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Prevalence and impact of functional and psychosocial problems in hospitalized adults: A prospective cohort study

journal contribution
posted on 10.03.2020, 00:00 by NM Peel, YC Hornby-Turner, Amanda Henderson, RE Hubbard, LC Gray
Objectives: Underpinning standards for delivering comprehensive care in hospital is the need to identify issues contributing to patient complexity and risk of harm. The study aimed to investigate the prevalence of functional and psychosocial problems in hospitalized adults, to compare prevalence rates across age groups, and to assess their impact on discharge outcomes. Design, setting, and participants: A prospective cohort study was conducted in 4 hospitals in Australia during September 2015 to June 2016, recruiting patients aged 18 and over. Measures: Research nurses assessed patients at admission using the interRAI Acute Care instrument, which includes algorithms for diagnostic and risk screening and measuring problem severity. Length of stay and discharge outcome were recorded from medical records. Results: The median age of the study population (n = 910) was 66 (range 18-99 years), and 47.7% were female. Although 64.6% of patients aged ≥70 years had at least 1 classic geriatric syndrome (cognitive impairment, dependency in activities of daily living, history of falls, or incontinence), similar problems were prevalent in younger cohorts (34.6% in those aged <50 and 38.9% in those aged 50-69 years). Of 17 health issues assessed across multiple domains, only 26 patients (2.9%) had no problems. Independent of age, gender, and Comorbidity Index, having a greater number of problems was significantly associated with an adverse discharge outcome, odds ratio 1.19 (95% confidence interval (CI) 1.09-1.29); for each additional problem, the length of stay increased by 6.7% (95% CI 4.3%-9.2%). Conclusions/Implications: The high prevalence of functional and psychosocial problems across the age range of patients indicates that universal screening and assessment is warranted for all adult patients to aid in care planning to meet patient needs both in acute care and post discharge. © 2019 AMDA – The Society for Post-Acute and Long-Term Care Medicine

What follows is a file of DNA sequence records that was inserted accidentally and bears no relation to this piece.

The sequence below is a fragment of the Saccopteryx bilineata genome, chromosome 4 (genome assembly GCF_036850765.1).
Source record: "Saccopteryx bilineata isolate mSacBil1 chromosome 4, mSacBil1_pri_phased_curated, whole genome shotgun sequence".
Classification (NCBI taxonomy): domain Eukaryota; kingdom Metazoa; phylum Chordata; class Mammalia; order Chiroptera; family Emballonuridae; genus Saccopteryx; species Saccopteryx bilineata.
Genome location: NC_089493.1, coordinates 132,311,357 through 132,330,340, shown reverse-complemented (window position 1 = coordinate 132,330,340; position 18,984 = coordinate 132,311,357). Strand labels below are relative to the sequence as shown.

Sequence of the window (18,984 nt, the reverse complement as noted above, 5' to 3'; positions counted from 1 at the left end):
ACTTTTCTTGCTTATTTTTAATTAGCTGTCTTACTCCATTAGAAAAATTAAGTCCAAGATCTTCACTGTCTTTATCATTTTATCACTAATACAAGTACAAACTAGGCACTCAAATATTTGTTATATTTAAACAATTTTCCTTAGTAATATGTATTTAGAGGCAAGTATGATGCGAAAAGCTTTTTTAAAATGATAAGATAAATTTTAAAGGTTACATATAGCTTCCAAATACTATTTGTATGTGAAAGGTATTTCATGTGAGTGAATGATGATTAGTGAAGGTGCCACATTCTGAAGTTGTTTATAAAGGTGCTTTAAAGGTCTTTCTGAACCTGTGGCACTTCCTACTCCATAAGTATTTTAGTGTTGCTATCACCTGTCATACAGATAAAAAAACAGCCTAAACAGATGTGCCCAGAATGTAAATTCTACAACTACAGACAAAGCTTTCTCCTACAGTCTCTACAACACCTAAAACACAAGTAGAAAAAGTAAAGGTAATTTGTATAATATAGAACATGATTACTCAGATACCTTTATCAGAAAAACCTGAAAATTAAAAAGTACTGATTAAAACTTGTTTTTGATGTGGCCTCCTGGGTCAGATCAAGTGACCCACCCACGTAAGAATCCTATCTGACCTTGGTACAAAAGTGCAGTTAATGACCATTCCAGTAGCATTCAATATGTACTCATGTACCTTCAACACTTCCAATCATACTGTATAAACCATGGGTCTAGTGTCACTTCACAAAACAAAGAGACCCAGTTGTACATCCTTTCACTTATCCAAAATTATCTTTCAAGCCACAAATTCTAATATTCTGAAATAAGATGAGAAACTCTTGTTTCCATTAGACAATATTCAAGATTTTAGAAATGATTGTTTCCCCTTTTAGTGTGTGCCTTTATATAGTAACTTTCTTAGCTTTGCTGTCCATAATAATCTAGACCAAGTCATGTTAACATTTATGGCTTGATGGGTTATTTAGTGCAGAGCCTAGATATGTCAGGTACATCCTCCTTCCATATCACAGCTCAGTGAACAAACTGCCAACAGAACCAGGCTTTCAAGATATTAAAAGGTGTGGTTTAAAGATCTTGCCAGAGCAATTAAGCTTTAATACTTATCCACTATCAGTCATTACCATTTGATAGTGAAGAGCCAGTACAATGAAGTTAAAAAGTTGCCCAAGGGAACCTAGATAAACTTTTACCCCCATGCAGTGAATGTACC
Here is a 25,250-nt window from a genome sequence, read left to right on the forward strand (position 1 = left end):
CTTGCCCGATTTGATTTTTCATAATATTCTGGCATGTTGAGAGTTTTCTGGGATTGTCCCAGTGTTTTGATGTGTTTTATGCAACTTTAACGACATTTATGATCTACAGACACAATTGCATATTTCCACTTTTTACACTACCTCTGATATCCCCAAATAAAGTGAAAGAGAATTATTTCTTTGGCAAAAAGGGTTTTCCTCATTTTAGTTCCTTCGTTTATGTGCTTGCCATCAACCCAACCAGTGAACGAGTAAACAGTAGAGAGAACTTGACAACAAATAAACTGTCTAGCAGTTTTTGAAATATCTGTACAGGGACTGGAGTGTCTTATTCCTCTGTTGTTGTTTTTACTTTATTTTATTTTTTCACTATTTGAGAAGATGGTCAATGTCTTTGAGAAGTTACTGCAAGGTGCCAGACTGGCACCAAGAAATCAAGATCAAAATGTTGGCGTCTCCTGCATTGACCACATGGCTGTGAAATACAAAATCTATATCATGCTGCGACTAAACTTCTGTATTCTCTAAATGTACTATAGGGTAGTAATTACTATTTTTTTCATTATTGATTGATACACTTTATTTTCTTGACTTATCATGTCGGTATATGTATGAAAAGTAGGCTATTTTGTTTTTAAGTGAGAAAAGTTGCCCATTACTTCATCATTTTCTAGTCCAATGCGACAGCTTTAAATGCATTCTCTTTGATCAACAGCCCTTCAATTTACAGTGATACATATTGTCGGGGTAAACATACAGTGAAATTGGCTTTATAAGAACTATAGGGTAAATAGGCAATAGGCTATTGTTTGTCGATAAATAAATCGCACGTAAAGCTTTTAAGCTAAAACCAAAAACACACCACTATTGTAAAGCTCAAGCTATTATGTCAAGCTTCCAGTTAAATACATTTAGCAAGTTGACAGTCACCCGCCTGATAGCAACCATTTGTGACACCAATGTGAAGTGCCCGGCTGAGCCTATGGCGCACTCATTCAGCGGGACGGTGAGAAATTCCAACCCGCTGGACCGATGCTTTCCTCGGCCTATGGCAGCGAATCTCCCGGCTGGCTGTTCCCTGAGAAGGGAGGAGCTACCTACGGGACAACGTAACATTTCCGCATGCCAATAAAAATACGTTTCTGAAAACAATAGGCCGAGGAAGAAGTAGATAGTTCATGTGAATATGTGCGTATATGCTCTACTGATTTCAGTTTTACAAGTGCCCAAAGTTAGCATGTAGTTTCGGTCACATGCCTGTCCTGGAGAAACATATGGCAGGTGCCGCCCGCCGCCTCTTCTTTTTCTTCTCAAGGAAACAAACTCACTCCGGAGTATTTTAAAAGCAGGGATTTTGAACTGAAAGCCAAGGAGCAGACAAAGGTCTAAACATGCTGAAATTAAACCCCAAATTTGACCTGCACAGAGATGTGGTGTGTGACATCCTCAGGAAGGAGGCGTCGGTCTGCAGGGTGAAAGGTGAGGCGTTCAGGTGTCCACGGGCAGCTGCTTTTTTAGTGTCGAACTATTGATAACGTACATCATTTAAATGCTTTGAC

History

Volume

20

Issue

10

Start Page

1294

End Page

1299.e1

Number of Pages

7

eISSN

1538-9375

ISSN

1525-8610

Publisher

Elsevier, USA

Peer Reviewed

Yes

Open Access

No

External Author Affiliations

The University of Queensland

Era Eligible

Yes

Journal

Journal of the American Medical Directors Association